Simple and easy homemade Japanese rice porridge recipe. All you need is water and rice. Garnish with scallions, salted salmon, and nori, this homey, comforting dish will sure to keep you nourished and the chill at bay.
At this time of year when the cold and flu season is at its peak, my children usually take turns to bring home a few rounds of sicknesses from school. Last weekend we caught a cold traveling back from Utah and our whole family came down with fever and coughs.
We didn’t have much of an appetite, so I decided to make some warm Japanese Rice Porridge (Okayu) for the family. It is the most comforting Japanese cold remedy that I depend on to tackle the weak stomach.
Japanese Rice Porridge – A Healing Food
Rice Porridge, or we call it Okayu (お粥), is a simple dish made with rice and water. The rice is simmered in a pot with water until the mixture disintegrates. As the rice is tender soft and easily digestible, it is known as a healing food in Japan. We usually serve Okayu to people who are recovering from sickness, the elderly, or babies.
For those of you who are familiar with Chinese foods, you’d probably know that rice porridge (or congee) is very much enjoyed in many different ways. Some versions come with protein and assorted ingredients, and they are perfect for lunch or dinner.
Contrary to that, the Japanese don’t eat porridge as frequently as the Chinese do as a regular meal. In the case of Okayu, it is served specifically as a healing food – to soothe the body and to restore energy. You’ll find the toppings rather simple so the meal itself is light and mild tasting.
How to Make Japanese Rice Porridge
In this recipe, I use a 1:5 rice-to-water ratio to yield a thicker consistency. We refer to this ratio as zen-gayu (全粥). You could add more water for a lighter porridge. There is even a whole range of rice-to-water ratios that the Japanese follow, and each one comes with a specific name. You could read more on this in the Recipe Note below.
Sometimes we cook the rice porridge in dashi (Japanese soup stock), chicken stock, or miso to flavor the broth. For extra substance and nutrients, feel free to serve it with salted salmon, egg or pickled plum. However, I made today’s rice porridge very basic and plain so you can enjoy it with optional toppings.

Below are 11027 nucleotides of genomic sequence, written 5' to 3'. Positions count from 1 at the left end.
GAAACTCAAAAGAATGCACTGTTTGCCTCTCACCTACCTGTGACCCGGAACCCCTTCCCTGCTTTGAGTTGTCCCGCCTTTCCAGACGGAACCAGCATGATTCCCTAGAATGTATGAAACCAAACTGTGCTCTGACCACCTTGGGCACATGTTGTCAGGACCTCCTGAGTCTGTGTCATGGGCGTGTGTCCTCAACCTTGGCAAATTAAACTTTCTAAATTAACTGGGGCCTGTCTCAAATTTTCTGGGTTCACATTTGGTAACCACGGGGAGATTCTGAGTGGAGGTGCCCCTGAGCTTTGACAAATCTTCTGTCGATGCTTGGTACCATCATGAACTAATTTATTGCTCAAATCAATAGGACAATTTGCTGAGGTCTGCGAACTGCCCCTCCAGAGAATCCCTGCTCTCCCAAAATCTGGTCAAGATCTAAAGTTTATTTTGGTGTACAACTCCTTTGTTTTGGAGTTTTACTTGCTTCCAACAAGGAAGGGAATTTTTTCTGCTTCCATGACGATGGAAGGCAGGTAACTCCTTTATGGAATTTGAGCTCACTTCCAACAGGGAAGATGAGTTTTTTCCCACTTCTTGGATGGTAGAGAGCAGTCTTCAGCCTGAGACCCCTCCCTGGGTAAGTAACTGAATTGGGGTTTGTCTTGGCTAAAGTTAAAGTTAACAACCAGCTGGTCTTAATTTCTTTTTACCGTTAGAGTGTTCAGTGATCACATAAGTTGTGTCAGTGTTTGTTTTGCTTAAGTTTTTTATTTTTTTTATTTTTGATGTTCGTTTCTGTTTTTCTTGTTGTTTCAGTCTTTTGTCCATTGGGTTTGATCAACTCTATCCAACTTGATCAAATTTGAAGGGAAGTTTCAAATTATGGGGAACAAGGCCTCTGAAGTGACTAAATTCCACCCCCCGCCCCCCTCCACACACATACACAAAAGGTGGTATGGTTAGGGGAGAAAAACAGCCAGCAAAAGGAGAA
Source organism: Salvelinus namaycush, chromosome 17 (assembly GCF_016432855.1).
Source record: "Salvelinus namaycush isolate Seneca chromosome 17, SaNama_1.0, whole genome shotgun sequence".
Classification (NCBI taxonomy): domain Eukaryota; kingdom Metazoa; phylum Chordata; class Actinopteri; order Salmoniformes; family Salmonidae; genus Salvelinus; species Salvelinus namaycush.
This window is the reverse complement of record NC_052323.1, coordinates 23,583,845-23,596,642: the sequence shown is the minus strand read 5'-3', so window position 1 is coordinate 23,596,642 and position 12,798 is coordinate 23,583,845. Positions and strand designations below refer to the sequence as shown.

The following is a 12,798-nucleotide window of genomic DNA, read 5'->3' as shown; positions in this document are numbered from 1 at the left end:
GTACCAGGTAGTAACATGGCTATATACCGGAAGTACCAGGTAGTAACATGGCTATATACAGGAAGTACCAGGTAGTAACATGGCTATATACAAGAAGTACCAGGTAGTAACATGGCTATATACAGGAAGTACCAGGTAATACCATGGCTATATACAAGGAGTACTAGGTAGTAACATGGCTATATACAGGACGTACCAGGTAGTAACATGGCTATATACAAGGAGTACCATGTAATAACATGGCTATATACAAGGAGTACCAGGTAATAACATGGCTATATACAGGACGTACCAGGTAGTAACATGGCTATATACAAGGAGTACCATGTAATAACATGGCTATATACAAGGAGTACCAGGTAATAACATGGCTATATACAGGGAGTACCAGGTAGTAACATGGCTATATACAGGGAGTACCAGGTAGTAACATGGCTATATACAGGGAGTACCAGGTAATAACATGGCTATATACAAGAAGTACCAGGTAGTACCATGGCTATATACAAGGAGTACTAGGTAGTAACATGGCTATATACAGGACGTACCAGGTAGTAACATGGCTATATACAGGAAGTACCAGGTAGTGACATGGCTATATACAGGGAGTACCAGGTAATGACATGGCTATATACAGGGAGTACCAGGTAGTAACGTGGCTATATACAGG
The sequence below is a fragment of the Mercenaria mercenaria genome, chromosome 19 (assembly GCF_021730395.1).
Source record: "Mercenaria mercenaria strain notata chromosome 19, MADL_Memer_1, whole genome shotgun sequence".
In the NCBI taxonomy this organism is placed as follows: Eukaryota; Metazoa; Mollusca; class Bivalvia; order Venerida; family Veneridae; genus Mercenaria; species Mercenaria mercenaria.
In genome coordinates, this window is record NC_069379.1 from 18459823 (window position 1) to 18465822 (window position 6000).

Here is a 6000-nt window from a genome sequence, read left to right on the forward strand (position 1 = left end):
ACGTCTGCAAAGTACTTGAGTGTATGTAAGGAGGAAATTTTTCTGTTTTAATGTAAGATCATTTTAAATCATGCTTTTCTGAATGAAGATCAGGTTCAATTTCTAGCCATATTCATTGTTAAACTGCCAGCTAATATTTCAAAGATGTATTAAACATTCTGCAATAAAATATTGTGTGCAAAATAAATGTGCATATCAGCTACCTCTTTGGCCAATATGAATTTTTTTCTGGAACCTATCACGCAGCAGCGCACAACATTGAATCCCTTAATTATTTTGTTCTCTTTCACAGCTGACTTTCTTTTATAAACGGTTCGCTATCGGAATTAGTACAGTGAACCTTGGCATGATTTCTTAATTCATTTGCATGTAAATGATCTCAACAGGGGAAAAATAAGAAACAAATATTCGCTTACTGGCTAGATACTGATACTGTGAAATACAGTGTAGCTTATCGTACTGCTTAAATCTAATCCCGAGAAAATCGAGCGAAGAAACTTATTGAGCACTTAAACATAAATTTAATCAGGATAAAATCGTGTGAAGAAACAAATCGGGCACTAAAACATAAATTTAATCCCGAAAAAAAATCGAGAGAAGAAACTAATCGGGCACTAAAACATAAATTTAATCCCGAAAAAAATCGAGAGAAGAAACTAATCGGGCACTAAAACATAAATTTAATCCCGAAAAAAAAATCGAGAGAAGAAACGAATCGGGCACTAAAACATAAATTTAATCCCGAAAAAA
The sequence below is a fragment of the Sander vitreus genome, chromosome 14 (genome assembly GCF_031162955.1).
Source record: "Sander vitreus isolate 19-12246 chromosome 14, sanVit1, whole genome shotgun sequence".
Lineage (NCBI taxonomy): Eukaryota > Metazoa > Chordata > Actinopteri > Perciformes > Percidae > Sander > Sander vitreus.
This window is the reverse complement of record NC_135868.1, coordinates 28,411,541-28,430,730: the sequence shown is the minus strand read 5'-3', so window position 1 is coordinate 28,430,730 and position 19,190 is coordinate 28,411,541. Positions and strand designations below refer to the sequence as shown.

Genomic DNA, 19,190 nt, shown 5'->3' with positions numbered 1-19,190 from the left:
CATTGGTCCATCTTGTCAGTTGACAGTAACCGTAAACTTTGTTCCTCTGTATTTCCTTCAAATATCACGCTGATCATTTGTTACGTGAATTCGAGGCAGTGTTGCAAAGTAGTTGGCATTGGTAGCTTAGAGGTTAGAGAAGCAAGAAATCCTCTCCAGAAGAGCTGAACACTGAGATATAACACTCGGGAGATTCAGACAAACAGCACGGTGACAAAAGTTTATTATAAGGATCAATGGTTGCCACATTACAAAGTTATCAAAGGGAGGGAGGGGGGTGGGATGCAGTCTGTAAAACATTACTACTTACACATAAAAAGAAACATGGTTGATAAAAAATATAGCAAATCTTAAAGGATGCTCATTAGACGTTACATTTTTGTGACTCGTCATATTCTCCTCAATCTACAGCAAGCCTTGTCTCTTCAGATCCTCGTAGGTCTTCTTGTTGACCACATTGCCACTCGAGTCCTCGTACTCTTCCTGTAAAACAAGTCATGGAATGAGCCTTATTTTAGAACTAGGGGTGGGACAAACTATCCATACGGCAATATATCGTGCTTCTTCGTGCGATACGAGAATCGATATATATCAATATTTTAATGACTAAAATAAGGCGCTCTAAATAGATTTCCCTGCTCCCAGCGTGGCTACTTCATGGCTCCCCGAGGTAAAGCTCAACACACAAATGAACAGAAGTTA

Cooking Rice Porridge with Donabe (Earthenware Pot)
We use a donabe, the Japanese earthenware pot when making the rice porridge for the people we care for. It is a traditional way of preparing the dish as the pot cooks the porridge evenly and retains the heat well.
I suppose you can use a rice cooker or a regular pot to make the porridge, but donabe has always been the preferred method.
I hope you give this Japanese home remedy a try when you’re under the weather, or in need of something light and healthy.
Japanese Ingredient Substitution: If you want to look for substitutes for Japanese condiments and ingredients, click here.
- 50 g uncooked Japanese short-grain rice (¼ cup)
- 250 ml water (1 cup + 2 tsp)
Gather all the ingredients. I follow the 1 to 5 rice-to-water ratio for my Okayu recipe.
Rinse the rice in water, then drain. Repeat until the water runs clear.
Soak the rice in the pot for at least 30 minutes.
After 30 minutes, drain the water completely.
Then add 250 ml of water into the pot.
Cover the pot and bring to a boil over high heat.
When boiling, lower the heat to the stove’s lowest setting (make sure to use the right size of stove burner for your pot size). Open the lid and gently mix with the spoon once, making sure rice is not stuck to the bottom of the pot.
Cover the lid and simmer the rice for 30 minutes (Tip: With a good size pot and the lowest heat on the stove, the water should not boil over. If you cook with more water or your pot is smaller than my pot, you may want to cover the lid at a slight angle so the water doesn’t boil over). During this time, I never open the lid or mix the rice. (Tip: If you are worried, you can take a quick peek and make sure there’s enough water so the rice doesn’t burn the bottom of the pot. If necessary, you can stir the pot or add “hot” water. Otherwise, don’t touch the rice because you would end up breaking the nice shape of rice kernels.)
After 30 minutes, turn off the heat and let it steam for 10 minutes. The rice should be soft and thickened. If you want to add something, like a beaten egg or salt, this is the time to add. I keep this recipe plain and simple. Serve into the individual rice bowls and garnish and put toppings of your choice.
Heavy-bottomed pot: I recommend using a heavy-bottomed pot or donabe (earthenware pot). The heat is even is not as direct or strong as regular pot, so you can cook rice evenly.
- Zen-gayu – 1 : 5 (50 grams : 250 ml)
- Shichibu-gayu – 1 : 7 (50 grams : 350 ml)
- Gobu-gayu – 1 :10 (50 grams : 500 ml)
- Sanbu-gayu – 1 : 20 (25 grams : 500 ml)
Using Cooked Rice: Add rice and 2-3 times water in the pot. Cook stirring over medium-low heat. Adjust the consistency by adding more water.
Recipe by Namiko Chen of Just One Cookbook. All images and content on this site are copyright protected. Please do not use my images without my permission. If you’d like to share this recipe on your site, please re-write the recipe in your own words and link to this post as the original source. Thank you.
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Editor’s Note: The post was originally published on January 30, 2013. The content has been updated in March 2020.